Southwest of Nelson, and just across the US-Canada border, is the small town of Rossland and RED Mountain Resort, which have become nearly synonymous. Like many of the small towns in southcentral BC, the history in Rossland runs deep and the ski resort is a big part of it. Founded as a mining town and converted in the early 1900s into one of the great and still-undiscovered ski destinations, RED is run by an avid group of skiers that work hard and play even harder.

Above all else, Rossland’s lifestyle is the biggest draw. Locals care deeply about the town and the ski resort, which is best demonstrated at the Rossland Winter Carnival. This is Canada’s oldest, consecutively running winter carnival, dating back to 1898. It’s also one of the greatest times of the year to find out why “you are a stranger but once.”

If Rosslanders are known for anything more than skiing from first to last chair, it’s après. When visiting RED our first (and last) stop was Rafters, the bar on the mountain. Sitting on the second storey of the base lodge, this is the hangout; walking in, I immediately felt like a local, thanks to a warm welcome and a few jokes from the barkeep.

Patrons freely shared their best-kept secrets, and I learned that RED offers advanced skiers and snowboarders an opportunity to test their skills on a full-day, “10 buck-a-run” in-bounds cat-skiing experience with Kirkup Cat Skiing. That’s all the incentive we needed to pile into the comfy interior of a Pisten Bully 200 snowcat for rides to the top of Mt. Kirkup, where we were dropped into fresh tracks all day long.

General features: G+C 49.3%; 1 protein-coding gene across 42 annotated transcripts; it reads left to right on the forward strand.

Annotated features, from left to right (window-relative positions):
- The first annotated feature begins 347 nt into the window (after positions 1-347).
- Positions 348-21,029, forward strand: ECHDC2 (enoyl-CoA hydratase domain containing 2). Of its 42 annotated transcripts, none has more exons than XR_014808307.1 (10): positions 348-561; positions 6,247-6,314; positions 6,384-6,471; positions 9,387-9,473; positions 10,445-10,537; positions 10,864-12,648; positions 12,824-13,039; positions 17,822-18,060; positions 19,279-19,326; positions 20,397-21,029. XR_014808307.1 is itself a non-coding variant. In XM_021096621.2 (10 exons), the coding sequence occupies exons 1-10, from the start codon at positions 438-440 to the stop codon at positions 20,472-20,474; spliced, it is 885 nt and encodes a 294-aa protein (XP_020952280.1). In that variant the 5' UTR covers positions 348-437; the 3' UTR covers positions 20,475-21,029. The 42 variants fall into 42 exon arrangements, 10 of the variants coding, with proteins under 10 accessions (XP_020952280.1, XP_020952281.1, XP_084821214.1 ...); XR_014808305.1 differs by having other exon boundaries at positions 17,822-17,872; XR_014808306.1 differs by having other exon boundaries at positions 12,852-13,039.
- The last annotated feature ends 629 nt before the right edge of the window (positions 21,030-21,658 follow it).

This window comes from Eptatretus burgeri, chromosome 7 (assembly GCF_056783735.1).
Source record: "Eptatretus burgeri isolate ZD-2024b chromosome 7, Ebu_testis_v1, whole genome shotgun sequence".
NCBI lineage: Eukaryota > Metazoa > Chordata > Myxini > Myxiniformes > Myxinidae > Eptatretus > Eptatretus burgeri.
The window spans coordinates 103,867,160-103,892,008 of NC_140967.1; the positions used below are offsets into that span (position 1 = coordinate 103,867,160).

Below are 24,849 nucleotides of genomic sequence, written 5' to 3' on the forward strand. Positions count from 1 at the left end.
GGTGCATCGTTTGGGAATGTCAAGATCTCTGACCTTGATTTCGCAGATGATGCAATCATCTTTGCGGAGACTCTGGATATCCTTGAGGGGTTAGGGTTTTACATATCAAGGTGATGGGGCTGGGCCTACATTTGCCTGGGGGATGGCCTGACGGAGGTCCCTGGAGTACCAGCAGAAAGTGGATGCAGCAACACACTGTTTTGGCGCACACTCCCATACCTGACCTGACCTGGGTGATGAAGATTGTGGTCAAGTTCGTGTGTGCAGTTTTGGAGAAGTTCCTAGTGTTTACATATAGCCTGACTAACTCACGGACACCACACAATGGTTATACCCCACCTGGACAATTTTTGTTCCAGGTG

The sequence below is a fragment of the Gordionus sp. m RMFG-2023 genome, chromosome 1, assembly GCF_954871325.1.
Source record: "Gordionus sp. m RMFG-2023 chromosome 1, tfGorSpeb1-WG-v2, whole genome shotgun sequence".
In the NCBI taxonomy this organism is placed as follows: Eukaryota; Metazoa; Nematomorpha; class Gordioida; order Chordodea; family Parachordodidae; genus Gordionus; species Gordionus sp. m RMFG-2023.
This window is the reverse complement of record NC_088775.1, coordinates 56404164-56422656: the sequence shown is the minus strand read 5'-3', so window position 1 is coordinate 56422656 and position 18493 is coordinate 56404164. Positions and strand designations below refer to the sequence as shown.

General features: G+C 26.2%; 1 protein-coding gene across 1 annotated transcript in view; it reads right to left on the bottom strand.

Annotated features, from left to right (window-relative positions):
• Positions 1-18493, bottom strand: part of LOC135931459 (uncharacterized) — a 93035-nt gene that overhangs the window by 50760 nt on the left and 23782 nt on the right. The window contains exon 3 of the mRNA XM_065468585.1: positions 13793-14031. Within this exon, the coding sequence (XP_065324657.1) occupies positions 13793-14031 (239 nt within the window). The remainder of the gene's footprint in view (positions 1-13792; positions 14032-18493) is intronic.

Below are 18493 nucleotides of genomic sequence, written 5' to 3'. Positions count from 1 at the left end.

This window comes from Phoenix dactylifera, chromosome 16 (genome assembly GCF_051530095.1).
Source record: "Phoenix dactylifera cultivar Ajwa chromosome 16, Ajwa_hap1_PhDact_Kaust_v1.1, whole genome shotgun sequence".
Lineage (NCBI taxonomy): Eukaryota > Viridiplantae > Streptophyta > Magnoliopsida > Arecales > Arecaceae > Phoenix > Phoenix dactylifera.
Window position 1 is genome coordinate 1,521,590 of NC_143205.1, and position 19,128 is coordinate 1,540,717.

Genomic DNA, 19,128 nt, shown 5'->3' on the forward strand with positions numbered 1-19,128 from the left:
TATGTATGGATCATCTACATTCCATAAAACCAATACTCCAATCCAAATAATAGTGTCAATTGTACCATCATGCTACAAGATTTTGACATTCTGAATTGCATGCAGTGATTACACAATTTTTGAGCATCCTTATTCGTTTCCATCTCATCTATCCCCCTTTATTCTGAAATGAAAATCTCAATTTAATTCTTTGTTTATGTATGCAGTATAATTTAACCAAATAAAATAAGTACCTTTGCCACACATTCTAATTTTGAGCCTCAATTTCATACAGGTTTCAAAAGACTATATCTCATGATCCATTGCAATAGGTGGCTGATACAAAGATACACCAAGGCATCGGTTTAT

Whistler Blackcomb | Blake Jorgenson

My exploration ended further west in North America’s best-known resort, Whistler Blackcomb. Recognized for its staggering size—200+ runs and over 3,237 skiable hectares (8,000 acres) of terrain—you could ski at Whistler for weeks without riding the same line. All told, the resort has 16 bowls, three glaciers, and is open year round, other than a short break in the fall. With its sheer size rivaling the biggest resorts in the States and in Europe, the truly impressive part is that the town itself still feels small and friendly, unlike many of its counterparts.

A shared passion for skiing is the fabric that binds this community. Adventurists from around the world are drawn here to work and play, creating a tight-knit feel with a strong international vibe. And while Whistler may not seem like an obvious candidate for small-town life, it’s comfortable and relaxed. In the span of a day, I laughed with locals over a morning coffee before trading stories with an entirely new crew later that evening.

We found that the Village was the best place to mingle, whether at galleries and restaurants, or tucked into a cozy spot for a live-music performance. And there’s plenty more to entertain, from axe-throwing at Forged, to yoga and aerial gymnastics at Treeline aerial, bobsleigh and skeleton at the Whistler Sliding Centre, ATV and snowmobile tours with Canadian Wilderness Adventures, and guided backcountry and heli-skiing with Extremely Canadian.

Our welcome at Whistler was a feeling that had become familiar on what was one of the best road trips of my life. Soaring mountains and heart-thumping runs were the draw, but better than the deep snow and steep lines were the people we met along the way. I still stay in touch—these friends pull me back to BC time and again. Because when you stay in these mountain towns, you’re more than a pass holder. You’re part of the community.

Header image: Downtown Fernie at dusk | Dave Heath

 

POSTED BY: Andy Cochrane

Andy Cochrane is a freelance writer, producer, and photographer who lives nomadically in Tacoma with his dog, Bea. He spends most of his time in the Western US, searching for trails to run, mountains to ski, and good ramen.

Revelstoke Mountain Resort | Andrew Strain